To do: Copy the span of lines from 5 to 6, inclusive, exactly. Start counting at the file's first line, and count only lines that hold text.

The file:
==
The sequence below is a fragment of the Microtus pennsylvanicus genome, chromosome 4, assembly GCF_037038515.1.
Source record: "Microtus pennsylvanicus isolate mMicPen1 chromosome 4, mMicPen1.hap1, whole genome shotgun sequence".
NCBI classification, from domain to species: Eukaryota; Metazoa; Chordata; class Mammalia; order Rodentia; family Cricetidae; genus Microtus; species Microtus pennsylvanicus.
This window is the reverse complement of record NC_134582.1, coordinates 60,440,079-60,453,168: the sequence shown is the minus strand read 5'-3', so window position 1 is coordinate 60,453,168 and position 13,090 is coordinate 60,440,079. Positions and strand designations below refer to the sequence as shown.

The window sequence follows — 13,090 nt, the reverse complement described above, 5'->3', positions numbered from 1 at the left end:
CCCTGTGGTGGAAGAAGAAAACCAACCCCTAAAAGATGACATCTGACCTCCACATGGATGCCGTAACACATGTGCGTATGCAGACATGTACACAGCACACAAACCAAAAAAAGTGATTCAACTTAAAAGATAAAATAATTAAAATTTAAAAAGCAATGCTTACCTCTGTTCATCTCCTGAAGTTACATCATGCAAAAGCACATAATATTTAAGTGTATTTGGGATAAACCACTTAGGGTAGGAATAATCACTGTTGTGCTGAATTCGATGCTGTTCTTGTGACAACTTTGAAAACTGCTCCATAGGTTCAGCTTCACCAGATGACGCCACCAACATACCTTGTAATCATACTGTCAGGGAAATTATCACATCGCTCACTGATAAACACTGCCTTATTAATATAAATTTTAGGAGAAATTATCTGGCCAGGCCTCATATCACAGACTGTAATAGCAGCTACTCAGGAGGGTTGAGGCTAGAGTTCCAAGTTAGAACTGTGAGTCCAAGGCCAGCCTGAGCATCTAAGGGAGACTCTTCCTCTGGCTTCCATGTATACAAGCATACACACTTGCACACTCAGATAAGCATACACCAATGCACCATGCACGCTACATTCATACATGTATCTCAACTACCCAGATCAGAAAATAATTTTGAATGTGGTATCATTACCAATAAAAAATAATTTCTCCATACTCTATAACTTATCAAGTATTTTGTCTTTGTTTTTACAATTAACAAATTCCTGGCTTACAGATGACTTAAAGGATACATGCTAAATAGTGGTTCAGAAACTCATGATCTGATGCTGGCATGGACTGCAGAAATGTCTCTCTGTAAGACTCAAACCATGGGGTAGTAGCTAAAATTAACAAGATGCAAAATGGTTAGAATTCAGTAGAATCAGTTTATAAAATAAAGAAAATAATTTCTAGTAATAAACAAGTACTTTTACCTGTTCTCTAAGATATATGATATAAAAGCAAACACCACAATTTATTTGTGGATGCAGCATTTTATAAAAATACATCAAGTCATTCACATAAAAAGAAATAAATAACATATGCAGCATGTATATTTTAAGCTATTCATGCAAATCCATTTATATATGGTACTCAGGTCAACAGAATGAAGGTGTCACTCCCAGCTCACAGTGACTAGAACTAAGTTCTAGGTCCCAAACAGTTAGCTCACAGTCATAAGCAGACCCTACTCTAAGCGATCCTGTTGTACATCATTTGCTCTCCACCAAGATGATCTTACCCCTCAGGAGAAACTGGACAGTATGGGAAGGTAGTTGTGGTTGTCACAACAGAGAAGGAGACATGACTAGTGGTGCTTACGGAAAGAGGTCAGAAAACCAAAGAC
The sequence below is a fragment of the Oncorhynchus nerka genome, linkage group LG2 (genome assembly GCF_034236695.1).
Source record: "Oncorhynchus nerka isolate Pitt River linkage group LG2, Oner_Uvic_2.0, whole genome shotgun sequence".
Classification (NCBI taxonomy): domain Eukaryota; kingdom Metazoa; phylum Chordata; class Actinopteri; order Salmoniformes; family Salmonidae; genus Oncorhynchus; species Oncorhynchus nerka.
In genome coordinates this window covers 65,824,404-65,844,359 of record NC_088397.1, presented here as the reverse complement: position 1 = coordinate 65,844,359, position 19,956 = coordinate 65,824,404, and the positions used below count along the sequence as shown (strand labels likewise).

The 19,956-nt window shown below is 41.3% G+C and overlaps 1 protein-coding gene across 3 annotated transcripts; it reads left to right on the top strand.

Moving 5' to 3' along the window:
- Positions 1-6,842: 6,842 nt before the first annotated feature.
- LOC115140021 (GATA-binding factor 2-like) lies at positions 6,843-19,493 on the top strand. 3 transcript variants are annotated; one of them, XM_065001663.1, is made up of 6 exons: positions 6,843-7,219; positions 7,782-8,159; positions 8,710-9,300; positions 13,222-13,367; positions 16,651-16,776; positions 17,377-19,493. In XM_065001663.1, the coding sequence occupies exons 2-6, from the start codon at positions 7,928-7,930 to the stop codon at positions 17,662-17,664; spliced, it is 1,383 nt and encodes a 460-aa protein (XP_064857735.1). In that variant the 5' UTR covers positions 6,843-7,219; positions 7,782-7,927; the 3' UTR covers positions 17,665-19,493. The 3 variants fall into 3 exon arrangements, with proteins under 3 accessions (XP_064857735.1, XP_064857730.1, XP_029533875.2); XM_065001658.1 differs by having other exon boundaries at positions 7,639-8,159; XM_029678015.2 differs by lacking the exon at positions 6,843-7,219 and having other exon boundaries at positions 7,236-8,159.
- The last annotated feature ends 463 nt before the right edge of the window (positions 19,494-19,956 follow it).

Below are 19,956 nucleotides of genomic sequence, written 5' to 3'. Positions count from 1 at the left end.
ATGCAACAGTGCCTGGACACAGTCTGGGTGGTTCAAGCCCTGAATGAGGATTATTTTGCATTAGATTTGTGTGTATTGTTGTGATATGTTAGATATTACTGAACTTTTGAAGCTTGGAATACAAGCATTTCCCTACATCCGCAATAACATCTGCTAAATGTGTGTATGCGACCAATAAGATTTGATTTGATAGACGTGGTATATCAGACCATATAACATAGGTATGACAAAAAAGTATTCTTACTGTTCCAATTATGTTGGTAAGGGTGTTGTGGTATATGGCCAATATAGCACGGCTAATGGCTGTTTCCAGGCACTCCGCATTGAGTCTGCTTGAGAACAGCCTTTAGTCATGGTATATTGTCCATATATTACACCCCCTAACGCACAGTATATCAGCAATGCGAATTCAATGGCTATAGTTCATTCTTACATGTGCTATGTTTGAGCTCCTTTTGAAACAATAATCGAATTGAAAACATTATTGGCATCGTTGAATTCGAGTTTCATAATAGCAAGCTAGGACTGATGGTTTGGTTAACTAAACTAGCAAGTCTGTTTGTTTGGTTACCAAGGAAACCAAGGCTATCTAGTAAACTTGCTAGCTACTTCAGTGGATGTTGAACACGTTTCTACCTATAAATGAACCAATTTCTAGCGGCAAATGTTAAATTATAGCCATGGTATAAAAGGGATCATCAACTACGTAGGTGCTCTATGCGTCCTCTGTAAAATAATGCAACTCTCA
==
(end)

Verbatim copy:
The window sequence follows — 13,090 nt, the reverse complement described above, 5'->3', positions numbered from 1 at the left end:
CCCTGTGGTGGAAGAAGAAAACCAACCCCTAAAAGATGACATCTGACCTCCACATGGATGCCGTAACACATGTGCGTATGCAGACATGTACACAGCACACAAACCAAAAAAAGTGATTCAACTTAAAAGATAAAATAATTAAAATTTAAAAAGCAATGCTTACCTCTGTTCATCTCCTGAAGTTACATCATGCAAAAGCACATAATATTTAAGTGTATTTGGGATAAACCACTTAGGGTAGGAATAATCACTGTTGTGCTGAATTCGATGCTGTTCTTGTGACAACTTTGAAAACTGCTCCATAGGTTCAGCTTCACCAGATGACGCCACCAACATACCTTGTAATCATACTGTCAGGGAAATTATCACATCGCTCACTGATAAACACTGCCTTATTAATATAAATTTTAGGAGAAATTATCTGGCCAGGCCTCATATCACAGACTGTAATAGCAGCTACTCAGGAGGGTTGAGGCTAGAGTTCCAAGTTAGAACTGTGAGTCCAAGGCCAGCCTGAGCATCTAAGGGAGACTCTTCCTCTGGCTTCCATGTATACAAGCATACACACTTGCACACTCAGATAAGCATACACCAATGCACCATGCACGCTACATTCATACATGTATCTCAACTACCCAGATCAGAAAATAATTTTGAATGTGGTATCATTACCAATAAAAAATAATTTCTCCATACTCTATAACTTATCAAGTATTTTGTCTTTGTTTTTACAATTAACAAATTCCTGGCTTACAGATGACTTAAAGGATACATGCTAAATAGTGGTTCAGAAACTCATGATCTGATGCTGGCATGGACTGCAGAAATGTCTCTCTGTAAGACTCAAACCATGGGGTAGTAGCTAAAATTAACAAGATGCAAAATGGTTAGAATTCAGTAGAATCAGTTTATAAAATAAAGAAAATAATTTCTAGTAATAAACAAGTACTTTTACCTGTTCTCTAAGATATATGATATAAAAGCAAACACCACAATTTATTTGTGGATGCAGCATTTTATAAAAATACATCAAGTCATTCACATAAAAAGAAATAAATAACATATGCAGCATGTATATTTTAAGCTATTCATGCAAATCCATTTATATATGGTACTCAGGTCAACAGAATGAAGGTGTCACTCCCAGCTCACAGTGACTAGAACTAAGTTCTAGGTCCCAAACAGTTAGCTCACAGTCATAAGCAGACCCTACTCTAAGCGATCCTGTTGTACATCATTTGCTCTCCACCAAGATGATCTTACCCCTCAGGAGAAACTGGACAGTATGGGAAGGTAGTTGTGGTTGTCACAACAGAGAAGGAGACATGACTAGTGGTGCTTACGGAAAGAGGTCAGAAAACCAAAGAC